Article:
How Does a Water Softener Work

​​Ever wonder just exactly “how” a water softener works to remove the hard minerals (calcium and magnesium) from your water. Well, keep reading! By the end of this blog post I hope you will have a solid understanding of why it’s important to have a water softener and how it works.

Naturally occurring calcium and magnesium minerals in the water can result in numerous issues for a home. The presence of these elements in the water is commonly referred to as “hard water”.

​Some of the implications include:

  • Scale build-up on faucets
  • “Spots” on glassware and glass shower doors
  • Clogged pipes with scale build-ups
  • Damage and extra wear and tear on appliances

If you have experienced any of the above, finding a solution to your hard water problem is critical. The most effective way to deal with hard water is by installing a salt-based water softener. It is designed to eliminate the hardness from the water in your home. The functionality of a water softener is embedded in its ability to impact the entire water supply of a house. There are numerous sizes of water softeners you can choose from, depending on how many people are in the house and how much water is consumed in the household. Regardless of size, all water softeners generally work the same way. All water softeners are connected to the main water supply valve in a house via the loop. This way, all the water used indoors will be treated by the softener. If the home does not have a loop installed, no problem. Often times soft water loops are retro-fitted to a home in order to facilitate the use of a water softener.

The Three Steps to Water Softening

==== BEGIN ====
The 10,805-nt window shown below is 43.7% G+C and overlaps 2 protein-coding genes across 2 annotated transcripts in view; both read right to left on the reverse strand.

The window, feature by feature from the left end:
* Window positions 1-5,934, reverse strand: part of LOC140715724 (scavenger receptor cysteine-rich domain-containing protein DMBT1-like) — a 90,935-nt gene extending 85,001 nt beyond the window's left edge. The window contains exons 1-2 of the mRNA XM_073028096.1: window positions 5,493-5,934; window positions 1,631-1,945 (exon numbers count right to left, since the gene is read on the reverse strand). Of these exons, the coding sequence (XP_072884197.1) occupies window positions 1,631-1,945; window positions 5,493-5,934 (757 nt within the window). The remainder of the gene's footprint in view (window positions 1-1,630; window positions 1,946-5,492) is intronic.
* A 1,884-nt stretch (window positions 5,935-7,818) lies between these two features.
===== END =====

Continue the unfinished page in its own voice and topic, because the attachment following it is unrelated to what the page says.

A successful water softening process is comprised of three steps. Here is a high-level overview and we’ll dive into more detail of each step as we move thru this blog.

  • Ion Exchange
  • Regeneration & Backwash
  • Fill Cycle

Step 1 – Ion Exchange Process
As the water enters the house and passes thru the loop, it goes directly into the resin tank. While in the tank, the water completes an ion exchange process. This refers to the exchange of the calcium and magnesium ions with the sodium chloride (salt) ions (potassium may also be used) in the resin.
The resin attracts and binds to the hard-mineral ions and release a sodium ion into the water. The softened water is then distributed thru the plumbing system via the cold-water supply lines to all areas of the home. Another line carries the softened water to the hot water heater to provide softened, hot water throughout the house as needed. The actual ion exchange process is very simple…but critical to fully remove the hard minerals. Don’t be fooled…without salt in the process the hard minerals are not removed and remain in the water flowing thru your house.

Step 2 & 3 – The Regeneration and Backwash Process